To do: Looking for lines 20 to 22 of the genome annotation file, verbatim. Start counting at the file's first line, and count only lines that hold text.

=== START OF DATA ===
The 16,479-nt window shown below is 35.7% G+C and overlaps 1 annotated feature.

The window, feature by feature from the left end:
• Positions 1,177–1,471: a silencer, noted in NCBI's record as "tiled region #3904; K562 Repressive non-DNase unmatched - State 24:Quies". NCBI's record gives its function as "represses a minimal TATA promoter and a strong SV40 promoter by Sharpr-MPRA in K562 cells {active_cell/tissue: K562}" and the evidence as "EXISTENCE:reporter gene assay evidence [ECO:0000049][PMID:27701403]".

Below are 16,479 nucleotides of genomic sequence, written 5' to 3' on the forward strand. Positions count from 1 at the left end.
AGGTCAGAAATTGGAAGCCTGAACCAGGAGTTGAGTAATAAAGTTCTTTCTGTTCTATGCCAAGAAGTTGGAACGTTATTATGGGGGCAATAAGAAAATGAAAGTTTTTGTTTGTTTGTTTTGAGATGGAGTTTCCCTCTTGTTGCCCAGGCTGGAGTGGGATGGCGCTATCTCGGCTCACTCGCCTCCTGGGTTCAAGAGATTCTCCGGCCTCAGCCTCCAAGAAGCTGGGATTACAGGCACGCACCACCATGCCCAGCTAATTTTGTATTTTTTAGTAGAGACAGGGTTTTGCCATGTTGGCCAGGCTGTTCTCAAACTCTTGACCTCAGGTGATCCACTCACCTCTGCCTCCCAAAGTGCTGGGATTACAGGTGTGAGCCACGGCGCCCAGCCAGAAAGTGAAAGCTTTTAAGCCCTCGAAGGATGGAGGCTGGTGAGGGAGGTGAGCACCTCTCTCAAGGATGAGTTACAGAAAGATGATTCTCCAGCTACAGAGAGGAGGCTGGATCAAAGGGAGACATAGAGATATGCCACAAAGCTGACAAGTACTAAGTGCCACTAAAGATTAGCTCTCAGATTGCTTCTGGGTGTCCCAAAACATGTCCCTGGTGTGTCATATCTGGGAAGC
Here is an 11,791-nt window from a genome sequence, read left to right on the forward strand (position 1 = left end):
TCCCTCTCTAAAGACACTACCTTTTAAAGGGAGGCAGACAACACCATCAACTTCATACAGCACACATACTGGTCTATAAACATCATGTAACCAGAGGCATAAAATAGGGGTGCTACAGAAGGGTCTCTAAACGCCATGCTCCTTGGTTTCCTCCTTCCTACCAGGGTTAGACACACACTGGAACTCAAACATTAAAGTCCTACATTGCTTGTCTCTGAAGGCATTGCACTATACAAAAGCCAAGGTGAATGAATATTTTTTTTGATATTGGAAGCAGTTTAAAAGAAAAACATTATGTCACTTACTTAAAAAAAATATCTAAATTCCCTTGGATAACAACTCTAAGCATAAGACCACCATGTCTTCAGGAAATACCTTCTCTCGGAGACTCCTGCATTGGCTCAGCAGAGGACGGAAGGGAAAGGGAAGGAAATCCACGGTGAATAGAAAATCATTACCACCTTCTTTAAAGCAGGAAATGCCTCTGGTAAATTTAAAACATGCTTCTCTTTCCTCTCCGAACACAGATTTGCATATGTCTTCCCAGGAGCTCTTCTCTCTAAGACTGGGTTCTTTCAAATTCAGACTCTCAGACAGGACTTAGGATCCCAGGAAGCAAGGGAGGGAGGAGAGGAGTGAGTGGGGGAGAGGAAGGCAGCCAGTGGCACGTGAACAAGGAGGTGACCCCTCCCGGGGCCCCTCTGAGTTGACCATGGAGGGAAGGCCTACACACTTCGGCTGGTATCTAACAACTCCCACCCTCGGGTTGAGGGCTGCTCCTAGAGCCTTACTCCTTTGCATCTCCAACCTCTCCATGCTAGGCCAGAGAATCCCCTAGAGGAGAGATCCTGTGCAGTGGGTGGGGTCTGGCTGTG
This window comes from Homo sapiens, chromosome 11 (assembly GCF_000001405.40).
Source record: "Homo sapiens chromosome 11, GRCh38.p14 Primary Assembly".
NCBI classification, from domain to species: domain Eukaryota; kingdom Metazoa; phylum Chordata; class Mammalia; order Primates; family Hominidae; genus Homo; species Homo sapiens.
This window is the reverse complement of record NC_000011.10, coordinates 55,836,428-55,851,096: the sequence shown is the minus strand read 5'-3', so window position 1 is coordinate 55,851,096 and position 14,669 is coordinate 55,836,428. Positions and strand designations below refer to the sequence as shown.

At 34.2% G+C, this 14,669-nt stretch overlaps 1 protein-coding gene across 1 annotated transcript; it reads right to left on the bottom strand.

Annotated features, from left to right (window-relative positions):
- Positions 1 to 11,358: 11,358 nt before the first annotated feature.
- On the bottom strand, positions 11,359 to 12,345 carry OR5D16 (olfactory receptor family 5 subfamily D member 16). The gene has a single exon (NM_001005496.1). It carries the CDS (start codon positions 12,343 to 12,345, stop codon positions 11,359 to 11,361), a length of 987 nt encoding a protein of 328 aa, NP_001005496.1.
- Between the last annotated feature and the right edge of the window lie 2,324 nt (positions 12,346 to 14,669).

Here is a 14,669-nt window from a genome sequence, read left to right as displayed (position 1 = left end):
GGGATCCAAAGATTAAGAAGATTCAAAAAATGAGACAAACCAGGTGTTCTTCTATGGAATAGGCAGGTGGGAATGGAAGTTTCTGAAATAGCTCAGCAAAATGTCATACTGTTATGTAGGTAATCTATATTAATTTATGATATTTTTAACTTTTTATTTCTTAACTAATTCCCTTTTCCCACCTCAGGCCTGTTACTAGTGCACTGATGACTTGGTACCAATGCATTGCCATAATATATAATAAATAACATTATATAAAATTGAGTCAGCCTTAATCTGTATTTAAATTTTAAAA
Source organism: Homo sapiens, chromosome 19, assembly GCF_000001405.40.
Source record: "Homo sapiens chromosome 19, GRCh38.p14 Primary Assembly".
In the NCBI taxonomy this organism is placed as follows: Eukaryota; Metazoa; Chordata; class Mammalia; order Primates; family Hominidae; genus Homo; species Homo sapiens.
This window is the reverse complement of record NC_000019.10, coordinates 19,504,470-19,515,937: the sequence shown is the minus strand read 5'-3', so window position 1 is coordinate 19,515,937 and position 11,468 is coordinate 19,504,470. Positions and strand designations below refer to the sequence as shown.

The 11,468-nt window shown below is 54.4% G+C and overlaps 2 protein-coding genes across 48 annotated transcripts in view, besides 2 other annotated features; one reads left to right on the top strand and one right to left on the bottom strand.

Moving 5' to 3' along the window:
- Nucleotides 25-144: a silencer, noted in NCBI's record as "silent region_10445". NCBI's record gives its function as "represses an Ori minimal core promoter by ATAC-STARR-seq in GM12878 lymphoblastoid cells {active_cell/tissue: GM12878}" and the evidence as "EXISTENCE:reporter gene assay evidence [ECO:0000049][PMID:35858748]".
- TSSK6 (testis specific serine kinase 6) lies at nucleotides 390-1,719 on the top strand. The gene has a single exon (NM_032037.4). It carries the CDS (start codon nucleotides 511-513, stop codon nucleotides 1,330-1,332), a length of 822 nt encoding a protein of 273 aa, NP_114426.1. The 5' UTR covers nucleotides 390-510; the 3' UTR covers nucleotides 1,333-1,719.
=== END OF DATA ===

Source record: "Homo sapiens chromosome 19, GRCh38.p14 Primary Assembly".
In the NCBI taxonomy this organism is placed as follows: Eukaryota; Metazoa; Chordata; class Mammalia; order Primates; family Hominidae; genus Homo; species Homo sapiens.
This window is the reverse complement of record NC_000019.10, coordinates 19,504,470-19,515,937: the sequence shown is the minus strand read 5'-3', so window position 1 is coordinate 19,515,937 and position 11,468 is coordinate 19,504,470. Positions and strand designations below refer to the sequence as shown.